Nearly all of my creatures share a single vulnerability. Head trauma. A serious blow to the head can wobble a vampire or even a lycanthrope. Because, even with a vampire’s ability to repurpose cells on the fly, the one part of the body that isn’t affected by it is the brain. Because it’s only in the fact that the brain remains human that allows THEM to remain human rather than a colony creature pretending to be human. You manage to put a bullet in a vampire’s eye, s/he’s history. They’re really fast, so this is not nearly as easy as it sounds. And if you miss, you probably won’t get another chance.

Lycanthropes are just solid. Their muscles and bones have increased tenfold in sheer density. Weres easily shrug off small arms fire and heal any minor injury nearly as fast as a vampire.

Hit a werewolf in the head with a big enough sledgehammer, though, and that super-dense skull isn’t going to be much help. The brain has no such protection.

Of course, getting close enough to HIT the were with the sledgehammer is another matter entirely.

I got into an argument with a fellow some time back about which was harder to write–SF or Fantasy. It was his supposition that SF was harder to write because it had to be “real.”

Creating a consistent fantasy world, on the other hand, requires a LOT more creativity and, in reality, conscientiousness. It’s very easy to justify changing the rules just to further a plot point, and the only one you answer to is yourself. At least in the short run.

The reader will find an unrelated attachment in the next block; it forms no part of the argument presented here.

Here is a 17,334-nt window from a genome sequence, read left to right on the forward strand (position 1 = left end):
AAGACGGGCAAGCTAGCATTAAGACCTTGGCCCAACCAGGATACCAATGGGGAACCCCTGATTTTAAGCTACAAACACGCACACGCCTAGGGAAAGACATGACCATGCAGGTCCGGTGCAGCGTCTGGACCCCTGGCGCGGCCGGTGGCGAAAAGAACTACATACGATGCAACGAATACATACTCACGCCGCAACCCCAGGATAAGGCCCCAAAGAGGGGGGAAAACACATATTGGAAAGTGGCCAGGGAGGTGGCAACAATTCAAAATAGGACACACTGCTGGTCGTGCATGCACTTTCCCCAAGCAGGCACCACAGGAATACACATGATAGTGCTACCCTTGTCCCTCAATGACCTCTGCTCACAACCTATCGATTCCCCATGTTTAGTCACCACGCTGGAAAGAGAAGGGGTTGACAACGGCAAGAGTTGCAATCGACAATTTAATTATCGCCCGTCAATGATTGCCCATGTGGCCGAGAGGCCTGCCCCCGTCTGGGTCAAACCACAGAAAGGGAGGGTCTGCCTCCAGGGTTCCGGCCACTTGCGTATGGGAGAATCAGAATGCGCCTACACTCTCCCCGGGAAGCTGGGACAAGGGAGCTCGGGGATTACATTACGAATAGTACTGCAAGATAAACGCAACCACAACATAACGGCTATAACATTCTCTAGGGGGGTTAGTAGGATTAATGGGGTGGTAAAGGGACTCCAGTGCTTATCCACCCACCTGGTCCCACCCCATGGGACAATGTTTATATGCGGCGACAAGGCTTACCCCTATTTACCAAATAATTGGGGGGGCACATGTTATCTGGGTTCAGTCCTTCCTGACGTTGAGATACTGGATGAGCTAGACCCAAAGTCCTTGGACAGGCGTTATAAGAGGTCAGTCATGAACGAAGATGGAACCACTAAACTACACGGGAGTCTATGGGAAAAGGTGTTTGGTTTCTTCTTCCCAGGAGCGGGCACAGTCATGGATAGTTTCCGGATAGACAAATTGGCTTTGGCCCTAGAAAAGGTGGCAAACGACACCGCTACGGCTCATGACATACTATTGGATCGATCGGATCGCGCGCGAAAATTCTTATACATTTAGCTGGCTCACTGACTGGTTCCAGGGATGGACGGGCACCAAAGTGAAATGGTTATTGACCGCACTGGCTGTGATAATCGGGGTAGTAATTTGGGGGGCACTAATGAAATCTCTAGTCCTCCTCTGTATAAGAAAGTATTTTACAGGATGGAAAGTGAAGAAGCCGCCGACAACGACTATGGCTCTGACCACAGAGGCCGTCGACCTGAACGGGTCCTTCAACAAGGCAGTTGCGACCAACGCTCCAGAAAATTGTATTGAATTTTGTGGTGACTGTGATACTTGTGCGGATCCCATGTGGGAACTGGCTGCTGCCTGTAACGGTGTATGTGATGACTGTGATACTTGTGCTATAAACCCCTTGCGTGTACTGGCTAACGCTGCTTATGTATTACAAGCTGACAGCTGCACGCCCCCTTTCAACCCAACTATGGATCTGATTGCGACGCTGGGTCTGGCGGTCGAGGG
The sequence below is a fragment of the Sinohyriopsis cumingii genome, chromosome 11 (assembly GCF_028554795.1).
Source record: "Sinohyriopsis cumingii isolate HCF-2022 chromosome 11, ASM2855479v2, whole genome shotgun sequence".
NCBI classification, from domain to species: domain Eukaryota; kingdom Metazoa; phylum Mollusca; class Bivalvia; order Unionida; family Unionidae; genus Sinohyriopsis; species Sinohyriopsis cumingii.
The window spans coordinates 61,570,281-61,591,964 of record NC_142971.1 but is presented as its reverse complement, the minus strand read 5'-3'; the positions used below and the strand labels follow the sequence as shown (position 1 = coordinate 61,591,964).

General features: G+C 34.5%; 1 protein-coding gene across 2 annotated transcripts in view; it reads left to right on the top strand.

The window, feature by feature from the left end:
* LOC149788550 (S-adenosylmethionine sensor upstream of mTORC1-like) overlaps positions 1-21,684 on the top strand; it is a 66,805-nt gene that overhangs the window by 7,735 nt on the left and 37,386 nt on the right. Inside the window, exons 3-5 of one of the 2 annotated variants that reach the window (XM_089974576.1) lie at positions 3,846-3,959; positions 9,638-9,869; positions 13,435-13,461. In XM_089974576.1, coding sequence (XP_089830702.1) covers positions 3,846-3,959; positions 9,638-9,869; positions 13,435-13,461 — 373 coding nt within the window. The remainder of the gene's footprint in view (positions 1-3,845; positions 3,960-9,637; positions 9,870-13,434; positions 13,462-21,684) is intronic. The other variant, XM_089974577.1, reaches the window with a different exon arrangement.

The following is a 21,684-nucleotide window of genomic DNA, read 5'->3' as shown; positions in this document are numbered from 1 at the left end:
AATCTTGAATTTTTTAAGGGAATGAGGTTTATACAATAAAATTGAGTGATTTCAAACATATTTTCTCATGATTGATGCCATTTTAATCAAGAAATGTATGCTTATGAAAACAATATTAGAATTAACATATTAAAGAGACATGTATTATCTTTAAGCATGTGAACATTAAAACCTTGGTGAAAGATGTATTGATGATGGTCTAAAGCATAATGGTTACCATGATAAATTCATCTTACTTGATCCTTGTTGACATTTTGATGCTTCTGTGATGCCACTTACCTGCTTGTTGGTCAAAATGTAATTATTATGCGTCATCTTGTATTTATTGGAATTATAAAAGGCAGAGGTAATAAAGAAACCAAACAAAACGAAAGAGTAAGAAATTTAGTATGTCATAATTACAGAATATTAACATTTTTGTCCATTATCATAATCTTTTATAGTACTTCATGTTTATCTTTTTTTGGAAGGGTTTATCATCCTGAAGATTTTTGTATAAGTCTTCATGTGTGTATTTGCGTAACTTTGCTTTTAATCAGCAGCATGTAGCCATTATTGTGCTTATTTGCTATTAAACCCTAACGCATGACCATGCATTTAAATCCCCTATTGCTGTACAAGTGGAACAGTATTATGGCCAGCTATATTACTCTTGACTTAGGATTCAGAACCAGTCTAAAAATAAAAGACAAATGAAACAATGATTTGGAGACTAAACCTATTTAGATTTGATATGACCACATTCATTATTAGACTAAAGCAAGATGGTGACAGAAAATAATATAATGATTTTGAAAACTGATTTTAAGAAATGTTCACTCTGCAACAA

For example, say you’re working in pure SF. If something goes wrong, you can’t change the laws of physics to make something work. If you’re writing fantasy, you CAN change the laws of magic, say. But to do so will undercut the illusion of reality you created and cost you in the end. If you do not keep consistent rules in your universe, your universe is little more than a realm of wish fulfilment.

Now it’s possible to ADD to those rules, to create new situations that incorporate the ideas of the old rules but expand them them.

My magic system is like that. The two requirements to use magic effectively (beyond the first, which is simply having the genetic coding to work magic) are creativity (imagination) and knowledge. You have to understand something to manipulate it with magic. Which is why there are specializations like mage-engineers and mage-physicians. These are people who, through study, have learned to apply magic to physical laws and biological systems.

A mage-physician, or anyone who’s been taught the trick, can use his or her knowledge to knock someone unconscious by a simple blast of energy to a specific region of the brain. Someone who doesn’t know the trick, on the other hand, might do ANYTHING in making the attempt.